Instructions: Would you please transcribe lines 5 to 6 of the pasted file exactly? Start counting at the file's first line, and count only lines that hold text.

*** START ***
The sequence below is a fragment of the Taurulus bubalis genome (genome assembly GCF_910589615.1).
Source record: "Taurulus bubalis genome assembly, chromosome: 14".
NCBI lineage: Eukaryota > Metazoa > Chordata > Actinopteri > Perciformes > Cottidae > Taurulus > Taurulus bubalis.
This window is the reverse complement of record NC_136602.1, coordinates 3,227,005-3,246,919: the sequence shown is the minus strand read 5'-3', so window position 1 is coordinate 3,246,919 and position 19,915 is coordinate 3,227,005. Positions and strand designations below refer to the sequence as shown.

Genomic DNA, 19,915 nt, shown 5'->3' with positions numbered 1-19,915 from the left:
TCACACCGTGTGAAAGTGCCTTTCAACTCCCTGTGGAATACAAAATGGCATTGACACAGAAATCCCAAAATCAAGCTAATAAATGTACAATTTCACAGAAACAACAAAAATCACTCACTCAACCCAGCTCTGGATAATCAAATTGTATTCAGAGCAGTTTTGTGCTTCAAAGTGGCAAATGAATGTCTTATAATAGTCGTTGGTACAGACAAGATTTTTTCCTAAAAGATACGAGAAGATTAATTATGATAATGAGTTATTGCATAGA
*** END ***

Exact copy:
Genomic DNA, 19,915 nt, shown 5'->3' with positions numbered 1-19,915 from the left:
TCACACCGTGTGAAAGTGCCTTTCAACTCCCTGTGGAATACAAAATGGCATTGACACAGAAATCCCAAAATCAAGCTAATAAATGTACAATTTCACAGAAACAACAAAAATCACTCACTCAACCCAGCTCTGGATAATCAAATTGTATTCAGAGCAGTTTTGTGCTTCAAAGTGGCAAATGAATGTCTTATAATAGTCGTTGGTACAGACAAGATTTTTTCCTAAAAGATACGAGAAGATTAATTATGATAATGAGTTATTGCATAGA